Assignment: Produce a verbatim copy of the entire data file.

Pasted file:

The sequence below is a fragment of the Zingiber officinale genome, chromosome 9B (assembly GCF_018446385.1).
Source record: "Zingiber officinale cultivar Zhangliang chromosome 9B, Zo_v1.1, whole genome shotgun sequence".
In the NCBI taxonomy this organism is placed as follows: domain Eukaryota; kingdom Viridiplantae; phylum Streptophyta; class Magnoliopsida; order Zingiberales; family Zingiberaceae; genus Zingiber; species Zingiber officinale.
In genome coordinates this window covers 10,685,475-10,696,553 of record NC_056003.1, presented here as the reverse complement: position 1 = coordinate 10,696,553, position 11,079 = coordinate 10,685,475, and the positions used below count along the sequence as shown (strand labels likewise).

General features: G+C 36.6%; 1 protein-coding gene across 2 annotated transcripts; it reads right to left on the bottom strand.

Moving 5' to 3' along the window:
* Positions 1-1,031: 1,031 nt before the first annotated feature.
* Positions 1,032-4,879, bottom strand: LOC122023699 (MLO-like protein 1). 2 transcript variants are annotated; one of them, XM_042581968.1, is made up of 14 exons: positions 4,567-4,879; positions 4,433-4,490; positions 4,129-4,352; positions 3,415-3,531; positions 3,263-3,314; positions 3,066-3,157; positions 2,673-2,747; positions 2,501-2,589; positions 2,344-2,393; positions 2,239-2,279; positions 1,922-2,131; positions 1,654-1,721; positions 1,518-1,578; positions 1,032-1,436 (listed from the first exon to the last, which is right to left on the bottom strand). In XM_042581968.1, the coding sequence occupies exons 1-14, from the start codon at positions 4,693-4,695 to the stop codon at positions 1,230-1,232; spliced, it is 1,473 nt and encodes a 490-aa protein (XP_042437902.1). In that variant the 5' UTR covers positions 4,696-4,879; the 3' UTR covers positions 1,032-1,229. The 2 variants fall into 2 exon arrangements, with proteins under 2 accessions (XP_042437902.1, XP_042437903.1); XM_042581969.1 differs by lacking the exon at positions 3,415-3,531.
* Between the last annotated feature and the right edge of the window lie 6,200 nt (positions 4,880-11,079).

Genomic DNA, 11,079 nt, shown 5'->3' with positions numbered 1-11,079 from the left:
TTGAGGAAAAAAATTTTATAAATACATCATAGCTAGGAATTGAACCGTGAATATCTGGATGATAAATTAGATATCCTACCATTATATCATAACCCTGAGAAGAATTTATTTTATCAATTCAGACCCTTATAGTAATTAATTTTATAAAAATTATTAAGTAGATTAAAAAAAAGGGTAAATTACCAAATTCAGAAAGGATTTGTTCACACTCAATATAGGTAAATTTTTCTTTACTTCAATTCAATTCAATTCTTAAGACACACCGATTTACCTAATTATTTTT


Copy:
The sequence below is a fragment of the Zingiber officinale genome, chromosome 9B (assembly GCF_018446385.1).
Source record: "Zingiber officinale cultivar Zhangliang chromosome 9B, Zo_v1.1, whole genome shotgun sequence".
In the NCBI taxonomy this organism is placed as follows: domain Eukaryota; kingdom Viridiplantae; phylum Streptophyta; class Magnoliopsida; order Zingiberales; family Zingiberaceae; genus Zingiber; species Zingiber officinale.
In genome coordinates this window covers 10,685,475-10,696,553 of record NC_056003.1, presented here as the reverse complement: position 1 = coordinate 10,696,553, position 11,079 = coordinate 10,685,475, and the positions used below count along the sequence as shown (strand labels likewise).

General features: G+C 36.6%; 1 protein-coding gene across 2 annotated transcripts; it reads right to left on the bottom strand.

Moving 5' to 3' along the window:
* Positions 1-1,031: 1,031 nt before the first annotated feature.
* Positions 1,032-4,879, bottom strand: LOC122023699 (MLO-like protein 1). 2 transcript variants are annotated; one of them, XM_042581968.1, is made up of 14 exons: positions 4,567-4,879; positions 4,433-4,490; positions 4,129-4,352; positions 3,415-3,531; positions 3,263-3,314; positions 3,066-3,157; positions 2,673-2,747; positions 2,501-2,589; positions 2,344-2,393; positions 2,239-2,279; positions 1,922-2,131; positions 1,654-1,721; positions 1,518-1,578; positions 1,032-1,436 (listed from the first exon to the last, which is right to left on the bottom strand). In XM_042581968.1, the coding sequence occupies exons 1-14, from the start codon at positions 4,693-4,695 to the stop codon at positions 1,230-1,232; spliced, it is 1,473 nt and encodes a 490-aa protein (XP_042437902.1). In that variant the 5' UTR covers positions 4,696-4,879; the 3' UTR covers positions 1,032-1,229. The 2 variants fall into 2 exon arrangements, with proteins under 2 accessions (XP_042437902.1, XP_042437903.1); XM_042581969.1 differs by lacking the exon at positions 3,415-3,531.
* Between the last annotated feature and the right edge of the window lie 6,200 nt (positions 4,880-11,079).

Genomic DNA, 11,079 nt, shown 5'->3' with positions numbered 1-11,079 from the left:
TTGAGGAAAAAAATTTTATAAATACATCATAGCTAGGAATTGAACCGTGAATATCTGGATGATAAATTAGATATCCTACCATTATATCATAACCCTGAGAAGAATTTATTTTATCAATTCAGACCCTTATAGTAATTAATTTTATAAAAATTATTAAGTAGATTAAAAAAAAGGGTAAATTACCAAATTCAGAAAGGATTTGTTCACACTCAATATAGGTAAATTTTTCTTTACTTCAATTCAATTCAATTCTTAAGACACACCGATTTACCTAATTATTTTT